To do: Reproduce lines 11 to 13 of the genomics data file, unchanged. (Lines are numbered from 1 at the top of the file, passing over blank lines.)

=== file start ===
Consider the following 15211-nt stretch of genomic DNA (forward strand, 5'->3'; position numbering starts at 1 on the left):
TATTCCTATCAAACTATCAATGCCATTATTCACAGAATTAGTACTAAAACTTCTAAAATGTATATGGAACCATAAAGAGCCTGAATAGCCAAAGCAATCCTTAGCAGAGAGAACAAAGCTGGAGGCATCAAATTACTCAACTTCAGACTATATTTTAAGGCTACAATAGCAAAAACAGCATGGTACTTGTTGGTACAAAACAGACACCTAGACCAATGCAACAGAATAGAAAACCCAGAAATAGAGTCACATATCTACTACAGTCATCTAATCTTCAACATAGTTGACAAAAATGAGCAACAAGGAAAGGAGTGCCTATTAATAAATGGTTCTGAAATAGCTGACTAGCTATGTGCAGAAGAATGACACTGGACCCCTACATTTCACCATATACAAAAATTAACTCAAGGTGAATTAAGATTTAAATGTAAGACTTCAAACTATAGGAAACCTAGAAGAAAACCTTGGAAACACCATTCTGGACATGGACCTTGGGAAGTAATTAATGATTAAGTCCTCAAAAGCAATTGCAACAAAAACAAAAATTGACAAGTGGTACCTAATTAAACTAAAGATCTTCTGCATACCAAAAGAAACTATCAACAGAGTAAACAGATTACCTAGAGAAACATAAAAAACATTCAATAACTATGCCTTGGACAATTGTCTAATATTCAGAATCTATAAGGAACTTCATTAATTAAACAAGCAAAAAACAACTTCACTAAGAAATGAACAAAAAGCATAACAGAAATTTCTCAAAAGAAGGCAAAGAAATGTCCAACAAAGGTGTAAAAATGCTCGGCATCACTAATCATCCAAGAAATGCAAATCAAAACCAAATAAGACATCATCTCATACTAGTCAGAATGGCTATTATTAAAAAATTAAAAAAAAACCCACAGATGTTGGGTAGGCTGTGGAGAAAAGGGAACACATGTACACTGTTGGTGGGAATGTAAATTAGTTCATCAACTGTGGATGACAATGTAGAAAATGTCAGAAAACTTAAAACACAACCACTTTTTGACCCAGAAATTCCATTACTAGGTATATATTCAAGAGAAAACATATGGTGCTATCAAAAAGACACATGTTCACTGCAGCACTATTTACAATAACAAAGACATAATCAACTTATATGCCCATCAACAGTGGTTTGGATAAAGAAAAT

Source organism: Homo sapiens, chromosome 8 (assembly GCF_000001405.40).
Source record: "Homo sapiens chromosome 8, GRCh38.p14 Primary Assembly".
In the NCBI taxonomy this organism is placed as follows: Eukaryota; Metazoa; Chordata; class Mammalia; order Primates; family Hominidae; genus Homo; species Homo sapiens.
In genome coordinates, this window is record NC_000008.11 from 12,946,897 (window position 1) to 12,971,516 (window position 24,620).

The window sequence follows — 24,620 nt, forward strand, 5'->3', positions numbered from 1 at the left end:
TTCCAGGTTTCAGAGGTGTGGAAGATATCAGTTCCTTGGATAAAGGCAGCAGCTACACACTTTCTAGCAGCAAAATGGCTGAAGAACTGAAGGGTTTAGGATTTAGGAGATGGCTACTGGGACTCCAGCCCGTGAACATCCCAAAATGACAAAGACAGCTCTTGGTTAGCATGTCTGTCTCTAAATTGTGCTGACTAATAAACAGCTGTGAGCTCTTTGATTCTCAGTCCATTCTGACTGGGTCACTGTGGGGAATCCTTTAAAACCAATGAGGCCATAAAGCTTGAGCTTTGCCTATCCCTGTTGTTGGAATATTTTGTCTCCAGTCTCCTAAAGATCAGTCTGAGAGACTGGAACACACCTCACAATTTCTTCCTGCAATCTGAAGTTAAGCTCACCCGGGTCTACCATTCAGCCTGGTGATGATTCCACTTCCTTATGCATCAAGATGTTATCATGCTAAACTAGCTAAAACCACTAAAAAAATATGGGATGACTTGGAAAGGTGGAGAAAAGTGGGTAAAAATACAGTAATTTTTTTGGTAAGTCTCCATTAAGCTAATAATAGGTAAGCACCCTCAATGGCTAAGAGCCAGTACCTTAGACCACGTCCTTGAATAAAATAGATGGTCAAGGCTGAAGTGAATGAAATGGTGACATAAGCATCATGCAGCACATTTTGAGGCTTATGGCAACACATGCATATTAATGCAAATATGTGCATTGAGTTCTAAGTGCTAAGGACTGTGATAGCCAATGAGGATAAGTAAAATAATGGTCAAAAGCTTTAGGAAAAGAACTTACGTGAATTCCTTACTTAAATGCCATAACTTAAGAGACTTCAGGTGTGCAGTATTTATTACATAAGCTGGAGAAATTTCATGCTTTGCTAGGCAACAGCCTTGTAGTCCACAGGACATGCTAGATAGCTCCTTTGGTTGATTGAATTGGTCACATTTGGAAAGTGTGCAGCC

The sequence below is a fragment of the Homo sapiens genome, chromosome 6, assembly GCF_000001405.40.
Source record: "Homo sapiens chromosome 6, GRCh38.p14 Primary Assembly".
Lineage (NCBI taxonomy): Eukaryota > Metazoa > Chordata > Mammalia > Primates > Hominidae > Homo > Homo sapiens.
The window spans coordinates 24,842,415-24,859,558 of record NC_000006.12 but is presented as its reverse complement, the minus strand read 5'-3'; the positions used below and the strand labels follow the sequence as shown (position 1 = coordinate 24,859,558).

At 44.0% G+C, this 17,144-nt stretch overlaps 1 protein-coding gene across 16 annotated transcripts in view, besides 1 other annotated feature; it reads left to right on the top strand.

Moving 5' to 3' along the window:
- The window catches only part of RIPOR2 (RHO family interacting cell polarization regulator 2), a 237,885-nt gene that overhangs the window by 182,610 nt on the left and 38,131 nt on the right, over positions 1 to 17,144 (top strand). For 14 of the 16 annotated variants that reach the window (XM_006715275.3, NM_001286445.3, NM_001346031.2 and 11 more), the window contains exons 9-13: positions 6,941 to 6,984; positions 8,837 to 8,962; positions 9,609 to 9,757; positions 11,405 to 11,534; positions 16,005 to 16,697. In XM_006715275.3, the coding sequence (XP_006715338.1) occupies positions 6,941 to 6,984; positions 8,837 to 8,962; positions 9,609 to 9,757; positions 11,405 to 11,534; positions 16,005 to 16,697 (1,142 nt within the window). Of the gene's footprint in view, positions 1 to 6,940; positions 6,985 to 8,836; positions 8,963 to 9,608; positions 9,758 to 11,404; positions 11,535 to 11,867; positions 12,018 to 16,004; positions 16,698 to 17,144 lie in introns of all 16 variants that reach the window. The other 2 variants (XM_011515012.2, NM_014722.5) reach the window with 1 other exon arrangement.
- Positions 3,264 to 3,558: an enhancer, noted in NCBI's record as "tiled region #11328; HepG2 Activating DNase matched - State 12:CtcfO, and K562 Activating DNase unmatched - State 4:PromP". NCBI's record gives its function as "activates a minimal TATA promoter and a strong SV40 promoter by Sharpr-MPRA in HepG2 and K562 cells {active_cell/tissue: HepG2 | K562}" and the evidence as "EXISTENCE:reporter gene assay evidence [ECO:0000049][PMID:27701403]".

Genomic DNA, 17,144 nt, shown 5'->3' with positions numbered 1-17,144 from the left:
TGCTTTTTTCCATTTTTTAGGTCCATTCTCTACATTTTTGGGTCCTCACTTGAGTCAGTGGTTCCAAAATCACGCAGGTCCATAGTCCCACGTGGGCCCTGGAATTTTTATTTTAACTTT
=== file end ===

Lineage (NCBI taxonomy): Eukaryota > Metazoa > Chordata > Mammalia > Primates > Hominidae > Homo > Homo sapiens.
The window spans coordinates 24,842,415-24,859,558 of record NC_000006.12 but is presented as its reverse complement, the minus strand read 5'-3'; the positions used below and the strand labels follow the sequence as shown (position 1 = coordinate 24,859,558).

At 44.0% G+C, this 17,144-nt stretch overlaps 1 protein-coding gene across 16 annotated transcripts in view, besides 1 other annotated feature; it reads left to right on the top strand.